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I have two questions:

  1. Let $G$ be a finite group. Because complex representations of $G$ are completely reducible to know all representations is same as knowing irreducible ones. In case of modules over group algebra ${\overline{\mathbb F_p}}[G]$ when $p|o(G),$ we know there are possibly indecomposable modules of arbitrary large degree. In such cases when do we say that we know "all" representations of $G$ with appropriate sense the word "all"?
  2. Is there any way or reference to compute order of group GL$_2(\mathbb Z/p^n\mathbb Z)$? I am trying to work with modules over $\overline{\mathbb F_p}[\mbox{GL}_2(\mathbb Z/p^n\mathbb Z)].$ Is it something very trivial or very difficult?

I request all to give answer in elementary language if possible.

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The order of $GL_2(\mathbb{Z}/p^n)$ is $(p^2-1)(p^2-p)p^{4(n-1)}$.The surjection $GL_2(\mathbb{Z}/p^n) \to GL_2(\mathbb{Z}/p)$, has a kernel which is clearly of size $p^{4(n-1)}$. The order of $GL_2(\mathbb{Z}/p)$ is $(p^2-1)(p^2-p)$. Your other questions will be more difficult. –  David Speyer Jul 13 '10 at 16:30
(By the way, your two questions are sufficiently different that they would be, IMO, better split in two) –  Mariano Suárez-Alvarez Jul 13 '10 at 16:42
@Jim, you have been able for a while now to edit other people's questions! :) –  Mariano Suárez-Alvarez Jul 13 '10 at 18:10
Added the tags. –  José Figueroa-O'Farrill Jul 13 '10 at 18:13
@Mariano, Jose: I've generally confined my edits to misspelled names or the like, not wanting to impose my own choice of tags on other people's questions. Anyway, this really should be posted as two questions. which I can't edit. –  Jim Humphreys Jul 13 '10 at 20:11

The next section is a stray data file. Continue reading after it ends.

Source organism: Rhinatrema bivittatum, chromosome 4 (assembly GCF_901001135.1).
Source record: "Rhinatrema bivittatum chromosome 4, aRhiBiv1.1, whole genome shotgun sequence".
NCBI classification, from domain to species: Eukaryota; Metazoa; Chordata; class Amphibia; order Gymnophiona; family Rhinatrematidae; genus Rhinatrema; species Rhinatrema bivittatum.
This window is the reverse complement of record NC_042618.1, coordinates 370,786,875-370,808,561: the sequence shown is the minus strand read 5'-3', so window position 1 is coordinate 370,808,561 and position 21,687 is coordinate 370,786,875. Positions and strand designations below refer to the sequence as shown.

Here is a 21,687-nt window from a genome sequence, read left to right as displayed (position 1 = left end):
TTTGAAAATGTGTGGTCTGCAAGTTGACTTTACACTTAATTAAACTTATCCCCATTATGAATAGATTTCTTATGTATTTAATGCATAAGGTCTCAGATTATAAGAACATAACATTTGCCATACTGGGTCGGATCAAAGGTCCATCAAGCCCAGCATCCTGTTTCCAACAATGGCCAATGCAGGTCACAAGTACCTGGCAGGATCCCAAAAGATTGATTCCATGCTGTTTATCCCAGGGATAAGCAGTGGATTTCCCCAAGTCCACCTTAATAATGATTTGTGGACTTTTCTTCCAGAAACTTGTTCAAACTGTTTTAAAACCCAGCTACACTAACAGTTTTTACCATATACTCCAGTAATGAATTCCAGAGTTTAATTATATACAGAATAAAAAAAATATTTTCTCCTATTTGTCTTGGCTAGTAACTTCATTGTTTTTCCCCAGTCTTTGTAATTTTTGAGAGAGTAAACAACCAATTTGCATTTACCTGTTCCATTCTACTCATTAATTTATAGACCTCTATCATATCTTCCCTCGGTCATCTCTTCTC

2 Answers 2

For (1), in a technical sense, for sufficiently complicated groups $G$ we never say we know all modular representations of $G$, because the classification problem is in that case wild.

A theorem of Higman tells us exactly when there are finitely many indecomposable modules in terms of the structure of Sylow subgroups: a necessary and sufficient condition is that the $p$-Sylow subgroups be cyclic—and if I recall correctly in that case one can in principle construct them all.

There is a remaining case, that of groups of tame representation type, where there is a lot of technology available, and I would say that in that case we "know" the representation theory when you can make a picture of of Auslander-Reiten quiver of the group.

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Concerning the actual construction of indecomposables in the cyclic Sylow subgroup case, I'm not sure how explicitly this can be done. It was done for the groups PSL`$(2,p)$` with $p$ by G.J. Janusz, Trans. AMS 125 (1966). Here the projective indecomposables are easy to describe and other indecomposables are submodules of these or close relatives. But his main result is a precise count of the number of nonisomorphic indecomposables whenever the Sylow $p$-subgroup is cyclic. –  Jim Humphreys Jul 15 '10 at 16:13